Frankly, if she really was as talented as various characters say she is, they'd have broken up her partnership with Rebus and assigned her to someone who was less suicidal about his career. How can we take her seriously as a cop when she is so clearly a patsy?
Let's talk about that suspension a little bit. Rebus has gone and gotten into the face of the biggest of the bank big wigs, mostly for threatening his step-daughter and insulting his wife. Gratuitously, I might add, since it turns out that the Big Wig has nothing to do with the murders. But, once suspended, his boss DOESN'T TELL ANYBODY. None of the other cops ever learn about it (other than Clarke), so he's free to keep ordering people around and continuing the investigation. Even after he becomes Number One Suspect for Cafferty's coshing, the word of his suspension doesn't get around. It's like he's made out of Teflon.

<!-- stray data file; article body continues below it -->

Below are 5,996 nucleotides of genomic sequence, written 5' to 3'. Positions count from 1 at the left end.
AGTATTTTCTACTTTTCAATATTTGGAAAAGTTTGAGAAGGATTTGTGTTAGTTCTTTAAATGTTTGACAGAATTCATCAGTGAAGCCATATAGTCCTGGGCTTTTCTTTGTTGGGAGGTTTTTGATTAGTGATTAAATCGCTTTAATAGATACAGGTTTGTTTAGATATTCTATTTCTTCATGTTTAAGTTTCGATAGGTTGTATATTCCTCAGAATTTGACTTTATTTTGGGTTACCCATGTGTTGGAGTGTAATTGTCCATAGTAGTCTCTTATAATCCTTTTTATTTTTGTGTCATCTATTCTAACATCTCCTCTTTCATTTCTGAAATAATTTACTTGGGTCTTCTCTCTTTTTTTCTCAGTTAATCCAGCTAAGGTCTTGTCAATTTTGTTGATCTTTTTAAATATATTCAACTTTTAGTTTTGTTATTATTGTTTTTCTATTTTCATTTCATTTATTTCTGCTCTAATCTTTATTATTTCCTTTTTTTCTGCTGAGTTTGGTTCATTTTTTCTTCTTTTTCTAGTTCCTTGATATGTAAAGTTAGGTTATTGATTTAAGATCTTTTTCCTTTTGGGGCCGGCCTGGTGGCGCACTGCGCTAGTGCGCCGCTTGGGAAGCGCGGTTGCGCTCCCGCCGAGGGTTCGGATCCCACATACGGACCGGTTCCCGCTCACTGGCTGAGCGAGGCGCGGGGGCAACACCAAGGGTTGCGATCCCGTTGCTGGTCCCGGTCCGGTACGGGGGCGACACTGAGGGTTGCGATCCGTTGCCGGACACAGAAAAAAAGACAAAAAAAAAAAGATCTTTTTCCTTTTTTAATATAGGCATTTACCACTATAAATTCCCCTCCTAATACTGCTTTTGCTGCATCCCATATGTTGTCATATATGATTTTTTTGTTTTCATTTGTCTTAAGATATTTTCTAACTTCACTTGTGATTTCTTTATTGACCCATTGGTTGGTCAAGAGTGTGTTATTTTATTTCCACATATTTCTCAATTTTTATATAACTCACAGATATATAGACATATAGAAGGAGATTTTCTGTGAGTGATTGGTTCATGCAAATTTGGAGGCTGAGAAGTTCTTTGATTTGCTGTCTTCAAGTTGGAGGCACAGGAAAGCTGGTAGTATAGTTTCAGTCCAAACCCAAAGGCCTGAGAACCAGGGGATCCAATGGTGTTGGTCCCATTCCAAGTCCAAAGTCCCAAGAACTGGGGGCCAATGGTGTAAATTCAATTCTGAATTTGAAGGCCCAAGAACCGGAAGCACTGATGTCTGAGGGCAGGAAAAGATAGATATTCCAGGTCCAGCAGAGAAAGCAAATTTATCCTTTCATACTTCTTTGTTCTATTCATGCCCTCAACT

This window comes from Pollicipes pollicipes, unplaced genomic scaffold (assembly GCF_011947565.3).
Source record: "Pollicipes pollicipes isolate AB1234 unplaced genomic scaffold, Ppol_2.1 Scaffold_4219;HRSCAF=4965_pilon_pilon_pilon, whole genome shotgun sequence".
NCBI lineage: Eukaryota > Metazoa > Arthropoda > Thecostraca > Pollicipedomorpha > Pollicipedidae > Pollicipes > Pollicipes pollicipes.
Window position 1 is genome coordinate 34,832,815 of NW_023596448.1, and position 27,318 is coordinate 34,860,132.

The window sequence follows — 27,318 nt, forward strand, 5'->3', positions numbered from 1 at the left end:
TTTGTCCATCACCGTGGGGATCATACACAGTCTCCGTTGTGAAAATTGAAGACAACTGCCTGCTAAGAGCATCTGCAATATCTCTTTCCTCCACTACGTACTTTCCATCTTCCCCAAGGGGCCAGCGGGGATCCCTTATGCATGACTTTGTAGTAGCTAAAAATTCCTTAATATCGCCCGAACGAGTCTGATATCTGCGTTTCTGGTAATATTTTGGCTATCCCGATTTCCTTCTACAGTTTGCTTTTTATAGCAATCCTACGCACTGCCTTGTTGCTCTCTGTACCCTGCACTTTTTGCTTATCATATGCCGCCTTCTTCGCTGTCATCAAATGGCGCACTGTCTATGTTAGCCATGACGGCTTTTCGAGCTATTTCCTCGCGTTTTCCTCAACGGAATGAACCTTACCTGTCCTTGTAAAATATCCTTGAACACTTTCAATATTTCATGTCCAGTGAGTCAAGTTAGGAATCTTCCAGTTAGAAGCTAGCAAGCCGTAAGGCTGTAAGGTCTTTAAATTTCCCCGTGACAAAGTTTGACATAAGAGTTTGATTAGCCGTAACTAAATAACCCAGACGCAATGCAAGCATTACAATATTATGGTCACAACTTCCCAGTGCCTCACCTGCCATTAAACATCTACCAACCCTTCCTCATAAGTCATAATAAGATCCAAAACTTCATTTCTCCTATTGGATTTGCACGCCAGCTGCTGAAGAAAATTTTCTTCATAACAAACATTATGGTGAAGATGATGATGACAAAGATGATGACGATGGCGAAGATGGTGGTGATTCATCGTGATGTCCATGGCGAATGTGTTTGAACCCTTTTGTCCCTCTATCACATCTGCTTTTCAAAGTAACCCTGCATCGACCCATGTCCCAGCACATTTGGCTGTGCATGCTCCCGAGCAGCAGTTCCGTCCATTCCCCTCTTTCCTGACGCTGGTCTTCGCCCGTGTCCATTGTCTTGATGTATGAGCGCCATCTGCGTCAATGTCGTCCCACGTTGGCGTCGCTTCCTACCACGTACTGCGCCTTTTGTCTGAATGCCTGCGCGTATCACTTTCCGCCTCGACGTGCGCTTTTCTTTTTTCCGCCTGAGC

Probably the most irritating thing for me about these books is that the mystery gets drawn out over hundreds of pages (or a dozen hours or so of audio), but the solution happens all of the sudden at the very end in a couple paragraphs in a rushed and unsatisfying way. The first few times, I thought it was my fault, for getting distracted at the end. Now, I'm convinced it's Rankin's fault.
The dead Poet? The guy who would drink too much and then hit on women (usually willing, due to his inherent Russian sexiness)? Turns out he was beaten to death by a jealous husband. Nothing to do with the other Russians, or the consulate, or Cafferty at all. What?
The torched sound guy? Apparently the Russian Businessman had his house burned to destroy a recording where he was caught saying "I wish he [the Poet] were dead." He didn't kill the Poet, but committed murder to avoid being charged with murder. What? Plus, the sound guy's murder is treated throughout the book only as confirmation that the Poet's death was not a random mugging gone bad, never as a crime in its own right.